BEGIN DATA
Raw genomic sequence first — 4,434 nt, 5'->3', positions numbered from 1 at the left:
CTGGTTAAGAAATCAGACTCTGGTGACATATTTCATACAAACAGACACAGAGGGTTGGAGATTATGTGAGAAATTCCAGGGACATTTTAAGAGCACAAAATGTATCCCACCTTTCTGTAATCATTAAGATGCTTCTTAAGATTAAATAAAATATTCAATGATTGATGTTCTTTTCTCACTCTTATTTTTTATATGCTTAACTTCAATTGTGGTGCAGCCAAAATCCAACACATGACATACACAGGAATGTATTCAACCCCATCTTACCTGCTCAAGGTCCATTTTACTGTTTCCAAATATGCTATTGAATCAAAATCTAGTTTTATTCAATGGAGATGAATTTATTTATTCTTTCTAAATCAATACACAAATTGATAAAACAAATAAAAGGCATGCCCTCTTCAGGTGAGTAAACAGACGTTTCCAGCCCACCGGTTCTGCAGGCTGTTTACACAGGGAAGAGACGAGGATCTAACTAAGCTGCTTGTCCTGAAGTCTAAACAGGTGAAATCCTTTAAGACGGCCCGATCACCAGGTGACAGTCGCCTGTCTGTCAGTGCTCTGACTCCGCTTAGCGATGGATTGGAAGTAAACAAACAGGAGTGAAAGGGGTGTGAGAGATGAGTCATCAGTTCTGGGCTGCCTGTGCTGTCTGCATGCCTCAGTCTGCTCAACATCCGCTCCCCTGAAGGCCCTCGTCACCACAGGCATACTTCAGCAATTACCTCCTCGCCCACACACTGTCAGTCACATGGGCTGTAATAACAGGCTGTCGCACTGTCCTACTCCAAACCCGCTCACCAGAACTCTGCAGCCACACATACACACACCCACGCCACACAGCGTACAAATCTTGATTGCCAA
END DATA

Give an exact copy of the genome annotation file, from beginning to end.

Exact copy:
Raw genomic sequence first — 4,434 nt, 5'->3', positions numbered from 1 at the left:
CTGGTTAAGAAATCAGACTCTGGTGACATATTTCATACAAACAGACACAGAGGGTTGGAGATTATGTGAGAAATTCCAGGGACATTTTAAGAGCACAAAATGTATCCCACCTTTCTGTAATCATTAAGATGCTTCTTAAGATTAAATAAAATATTCAATGATTGATGTTCTTTTCTCACTCTTATTTTTTATATGCTTAACTTCAATTGTGGTGCAGCCAAAATCCAACACATGACATACACAGGAATGTATTCAACCCCATCTTACCTGCTCAAGGTCCATTTTACTGTTTCCAAATATGCTATTGAATCAAAATCTAGTTTTATTCAATGGAGATGAATTTATTTATTCTTTCTAAATCAATACACAAATTGATAAAACAAATAAAAGGCATGCCCTCTTCAGGTGAGTAAACAGACGTTTCCAGCCCACCGGTTCTGCAGGCTGTTTACACAGGGAAGAGACGAGGATCTAACTAAGCTGCTTGTCCTGAAGTCTAAACAGGTGAAATCCTTTAAGACGGCCCGATCACCAGGTGACAGTCGCCTGTCTGTCAGTGCTCTGACTCCGCTTAGCGATGGATTGGAAGTAAACAAACAGGAGTGAAAGGGGTGTGAGAGATGAGTCATCAGTTCTGGGCTGCCTGTGCTGTCTGCATGCCTCAGTCTGCTCAACATCCGCTCCCCTGAAGGCCCTCGTCACCACAGGCATACTTCAGCAATTACCTCCTCGCCCACACACTGTCAGTCACATGGGCTGTAATAACAGGCTGTCGCACTGTCCTACTCCAAACCCGCTCACCAGAACTCTGCAGCCACACATACACACACCCACGCCACACAGCGTACAAATCTTGATTGCCAA